Maybe that's why I was so embarrassed when song leaders would make sure to point me out when they'd lead it. What did it matter I happened to be there? What did it matter who wrote the words or the music? The song was meant for the praise of God.
There are three things these three works have in common. First is their form. These are the only poetic pieces I have ever done and not immediately destroyed. Second, they come from a different place. I don't know how to describe it, but I was in a different head space when I wrote these poems/lyrics than I'm typically in when I write my stories. Instead of brainstorming, painstakingly building them up a concept or a word at a time, I saw or heard something and they seemed to spring fully formed onto the page. And finally, they have a different purpose. While I did feel the need to share them through publication, I haven't seen them as work to be sold. The poems were published in nonprofit college journals, and the song was spread from hand to hand. As far as I know, it's never been put into a songbook, but it's not like I'd ask for payment if it was. That's not why I asked for Mr. Steven's help finishing it. I just want it to be sung somewhere by someone, by congregations or just someone going about their daily work, I'm happy either way.
I've heard it's still sung at some congregations around the Tennessee Valley. Personally I haven't heard it in years, and I doubt I will. Mom told me years ago song leaders find it intimidating to lead a song when someone that wrote the words or composed the music is sitting on a pew. I suppose she might be right, though I find it disheartening to think they'd believe I'd be insulted or something if they didn't get it note perfect.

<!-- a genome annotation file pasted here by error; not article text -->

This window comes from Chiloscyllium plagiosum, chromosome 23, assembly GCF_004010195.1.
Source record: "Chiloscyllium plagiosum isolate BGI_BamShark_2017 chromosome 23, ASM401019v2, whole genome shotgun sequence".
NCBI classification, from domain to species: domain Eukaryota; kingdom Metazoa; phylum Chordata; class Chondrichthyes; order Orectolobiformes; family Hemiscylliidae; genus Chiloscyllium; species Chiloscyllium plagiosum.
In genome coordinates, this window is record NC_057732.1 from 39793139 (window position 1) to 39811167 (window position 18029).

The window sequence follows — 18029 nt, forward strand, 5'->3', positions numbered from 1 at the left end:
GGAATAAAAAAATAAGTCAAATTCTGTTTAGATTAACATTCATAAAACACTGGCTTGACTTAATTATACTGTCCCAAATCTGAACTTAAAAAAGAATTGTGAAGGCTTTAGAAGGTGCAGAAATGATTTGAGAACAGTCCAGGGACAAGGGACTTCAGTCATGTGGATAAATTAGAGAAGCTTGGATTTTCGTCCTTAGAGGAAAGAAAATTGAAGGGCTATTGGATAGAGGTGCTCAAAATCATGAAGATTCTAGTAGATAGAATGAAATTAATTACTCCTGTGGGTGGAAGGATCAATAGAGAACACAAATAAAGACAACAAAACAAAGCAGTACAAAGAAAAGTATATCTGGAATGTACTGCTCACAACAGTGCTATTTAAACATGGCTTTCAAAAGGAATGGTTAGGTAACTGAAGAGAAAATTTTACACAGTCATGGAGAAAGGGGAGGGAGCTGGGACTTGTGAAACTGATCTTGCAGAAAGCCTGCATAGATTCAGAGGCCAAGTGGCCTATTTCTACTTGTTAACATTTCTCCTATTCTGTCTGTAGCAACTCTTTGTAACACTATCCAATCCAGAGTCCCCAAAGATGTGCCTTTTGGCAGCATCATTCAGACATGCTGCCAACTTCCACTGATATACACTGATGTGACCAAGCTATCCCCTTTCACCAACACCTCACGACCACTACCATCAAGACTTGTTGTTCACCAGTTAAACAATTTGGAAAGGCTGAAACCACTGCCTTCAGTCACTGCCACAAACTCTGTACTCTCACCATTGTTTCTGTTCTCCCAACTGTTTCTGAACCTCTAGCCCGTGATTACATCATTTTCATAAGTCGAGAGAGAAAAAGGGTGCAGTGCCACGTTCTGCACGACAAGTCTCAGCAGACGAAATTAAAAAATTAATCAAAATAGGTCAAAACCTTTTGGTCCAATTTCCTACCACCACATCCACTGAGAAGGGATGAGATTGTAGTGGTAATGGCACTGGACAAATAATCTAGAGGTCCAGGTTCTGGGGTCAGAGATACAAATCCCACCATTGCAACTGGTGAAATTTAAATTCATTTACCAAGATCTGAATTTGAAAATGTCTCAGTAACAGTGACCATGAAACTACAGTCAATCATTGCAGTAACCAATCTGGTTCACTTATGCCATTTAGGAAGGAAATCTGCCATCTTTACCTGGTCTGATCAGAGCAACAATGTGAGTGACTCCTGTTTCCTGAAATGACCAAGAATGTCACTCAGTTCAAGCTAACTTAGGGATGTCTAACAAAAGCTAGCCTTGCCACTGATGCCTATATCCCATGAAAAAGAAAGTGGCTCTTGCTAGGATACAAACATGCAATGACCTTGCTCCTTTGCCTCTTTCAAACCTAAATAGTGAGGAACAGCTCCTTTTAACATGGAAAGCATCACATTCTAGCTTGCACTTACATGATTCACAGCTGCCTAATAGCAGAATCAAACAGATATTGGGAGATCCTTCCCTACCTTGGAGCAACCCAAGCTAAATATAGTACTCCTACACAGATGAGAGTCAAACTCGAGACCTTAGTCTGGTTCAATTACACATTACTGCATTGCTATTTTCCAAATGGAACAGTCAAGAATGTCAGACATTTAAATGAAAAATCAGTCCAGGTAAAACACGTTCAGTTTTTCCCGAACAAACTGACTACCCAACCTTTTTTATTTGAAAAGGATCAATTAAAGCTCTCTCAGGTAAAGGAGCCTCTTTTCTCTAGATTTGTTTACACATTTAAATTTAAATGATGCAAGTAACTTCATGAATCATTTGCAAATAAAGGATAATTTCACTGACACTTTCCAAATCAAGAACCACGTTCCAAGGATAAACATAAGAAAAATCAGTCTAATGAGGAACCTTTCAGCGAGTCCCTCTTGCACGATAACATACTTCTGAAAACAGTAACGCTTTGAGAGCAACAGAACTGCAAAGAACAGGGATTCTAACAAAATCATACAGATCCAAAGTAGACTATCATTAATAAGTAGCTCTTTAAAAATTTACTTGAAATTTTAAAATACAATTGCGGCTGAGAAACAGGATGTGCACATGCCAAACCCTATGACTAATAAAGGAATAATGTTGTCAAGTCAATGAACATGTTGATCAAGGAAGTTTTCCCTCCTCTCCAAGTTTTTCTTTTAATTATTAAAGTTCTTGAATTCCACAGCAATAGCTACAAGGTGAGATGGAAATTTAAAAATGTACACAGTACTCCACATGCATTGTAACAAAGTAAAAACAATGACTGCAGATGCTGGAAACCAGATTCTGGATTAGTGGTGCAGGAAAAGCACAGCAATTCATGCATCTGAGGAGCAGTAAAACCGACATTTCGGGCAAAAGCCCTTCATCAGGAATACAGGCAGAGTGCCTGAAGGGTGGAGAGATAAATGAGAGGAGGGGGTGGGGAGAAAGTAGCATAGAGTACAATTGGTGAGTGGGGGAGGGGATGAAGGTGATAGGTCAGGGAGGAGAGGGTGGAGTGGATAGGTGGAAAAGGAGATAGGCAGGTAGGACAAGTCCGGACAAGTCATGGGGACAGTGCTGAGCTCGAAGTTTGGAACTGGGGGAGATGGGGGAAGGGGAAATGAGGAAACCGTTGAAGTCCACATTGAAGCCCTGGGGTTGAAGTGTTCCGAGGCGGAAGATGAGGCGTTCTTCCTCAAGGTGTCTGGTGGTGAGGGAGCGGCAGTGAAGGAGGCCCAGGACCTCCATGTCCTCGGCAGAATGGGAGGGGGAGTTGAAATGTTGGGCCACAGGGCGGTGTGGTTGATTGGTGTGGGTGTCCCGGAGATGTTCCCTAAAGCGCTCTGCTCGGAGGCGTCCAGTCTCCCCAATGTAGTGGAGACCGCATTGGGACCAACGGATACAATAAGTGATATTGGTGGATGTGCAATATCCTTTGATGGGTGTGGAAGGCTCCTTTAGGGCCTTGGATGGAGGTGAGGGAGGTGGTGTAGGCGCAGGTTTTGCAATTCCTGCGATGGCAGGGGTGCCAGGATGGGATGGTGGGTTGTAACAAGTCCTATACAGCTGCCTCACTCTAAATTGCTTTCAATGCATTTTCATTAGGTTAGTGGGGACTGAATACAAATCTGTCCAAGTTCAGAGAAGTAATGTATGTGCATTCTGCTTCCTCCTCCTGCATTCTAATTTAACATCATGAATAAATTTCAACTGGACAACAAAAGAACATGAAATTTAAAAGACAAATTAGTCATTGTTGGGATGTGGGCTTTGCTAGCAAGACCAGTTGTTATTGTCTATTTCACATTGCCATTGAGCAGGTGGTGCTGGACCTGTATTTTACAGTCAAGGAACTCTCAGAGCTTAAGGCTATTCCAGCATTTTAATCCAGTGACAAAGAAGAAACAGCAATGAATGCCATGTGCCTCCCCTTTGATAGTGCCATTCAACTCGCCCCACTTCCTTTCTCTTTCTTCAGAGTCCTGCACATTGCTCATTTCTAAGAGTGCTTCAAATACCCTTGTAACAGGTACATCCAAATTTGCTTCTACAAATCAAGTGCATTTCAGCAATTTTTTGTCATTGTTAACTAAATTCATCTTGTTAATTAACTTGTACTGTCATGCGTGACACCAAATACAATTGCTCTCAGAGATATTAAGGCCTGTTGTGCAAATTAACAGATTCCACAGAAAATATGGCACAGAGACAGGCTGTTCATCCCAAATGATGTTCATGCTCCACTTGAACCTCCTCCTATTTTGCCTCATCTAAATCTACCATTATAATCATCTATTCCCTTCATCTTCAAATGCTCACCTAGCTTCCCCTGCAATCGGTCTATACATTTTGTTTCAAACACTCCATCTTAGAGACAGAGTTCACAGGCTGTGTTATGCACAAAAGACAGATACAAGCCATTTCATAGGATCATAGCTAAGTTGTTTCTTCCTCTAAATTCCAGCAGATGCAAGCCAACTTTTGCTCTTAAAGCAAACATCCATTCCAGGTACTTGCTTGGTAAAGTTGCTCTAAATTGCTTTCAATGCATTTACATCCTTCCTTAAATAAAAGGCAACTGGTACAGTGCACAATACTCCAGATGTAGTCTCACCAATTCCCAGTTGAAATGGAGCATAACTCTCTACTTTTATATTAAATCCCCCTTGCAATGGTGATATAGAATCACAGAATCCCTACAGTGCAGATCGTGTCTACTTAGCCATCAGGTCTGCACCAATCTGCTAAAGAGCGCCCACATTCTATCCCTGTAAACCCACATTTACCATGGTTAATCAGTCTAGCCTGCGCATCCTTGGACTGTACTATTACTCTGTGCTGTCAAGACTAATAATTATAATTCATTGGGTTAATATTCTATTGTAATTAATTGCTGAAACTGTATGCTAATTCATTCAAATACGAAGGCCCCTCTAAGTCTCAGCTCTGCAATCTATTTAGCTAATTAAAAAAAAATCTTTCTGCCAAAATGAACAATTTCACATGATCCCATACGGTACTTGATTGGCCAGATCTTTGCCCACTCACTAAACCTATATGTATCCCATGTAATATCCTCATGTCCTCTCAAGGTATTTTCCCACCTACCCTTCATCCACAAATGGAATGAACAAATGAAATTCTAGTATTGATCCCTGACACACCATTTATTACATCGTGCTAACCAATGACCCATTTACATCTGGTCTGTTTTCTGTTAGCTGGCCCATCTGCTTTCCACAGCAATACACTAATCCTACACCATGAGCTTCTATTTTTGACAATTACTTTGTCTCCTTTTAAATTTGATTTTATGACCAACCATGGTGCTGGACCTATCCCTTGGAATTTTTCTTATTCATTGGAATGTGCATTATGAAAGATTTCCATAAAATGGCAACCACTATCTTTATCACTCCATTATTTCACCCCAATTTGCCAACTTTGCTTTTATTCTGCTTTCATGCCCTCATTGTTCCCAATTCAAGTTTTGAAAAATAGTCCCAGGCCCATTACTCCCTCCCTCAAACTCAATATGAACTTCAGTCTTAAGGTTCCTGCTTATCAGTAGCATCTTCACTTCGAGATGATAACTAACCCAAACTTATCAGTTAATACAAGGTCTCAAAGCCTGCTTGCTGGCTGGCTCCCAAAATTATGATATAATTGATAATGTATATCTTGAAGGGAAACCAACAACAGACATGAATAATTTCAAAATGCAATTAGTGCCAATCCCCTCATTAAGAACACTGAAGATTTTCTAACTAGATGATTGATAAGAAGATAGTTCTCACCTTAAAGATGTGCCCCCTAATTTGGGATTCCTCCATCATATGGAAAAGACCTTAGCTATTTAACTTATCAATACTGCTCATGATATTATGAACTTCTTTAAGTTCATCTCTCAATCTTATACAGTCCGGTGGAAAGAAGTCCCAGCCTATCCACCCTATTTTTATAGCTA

Though remembering how much of a nitpicking Grammar Nazi I used to be, at least when it came to pet peeves like double negatives and subject/verb agreement, before I grew up and learned to control those knee jerk reactions, I can see where they might think I'd be a little snippy. But really, as long as it can be followed, it's good.
We’re finally to the last back to basics post on verbs, the irregular verbs. These are the rule breakers that refuse to follow the same rules as the rest for the different tenses. They can seem intimidating at first, but don’t worry. Although they don’t follow the same rules as most, they do follow their own set.
Let’s start off with the state of being verbs.
Be, am, is, was, and were are all different forms of the same verb, be. Is, am, and was are singular. Are and were are plural. Be itself can work either way, depending on the tense. Are and is are in the present tense. Was and were are past tense verbs.
A. B. England is a small business owner, mom of two, novelist, all around geek, and avid crafter. She loves mythology, fantasy, and all flavors of science fiction.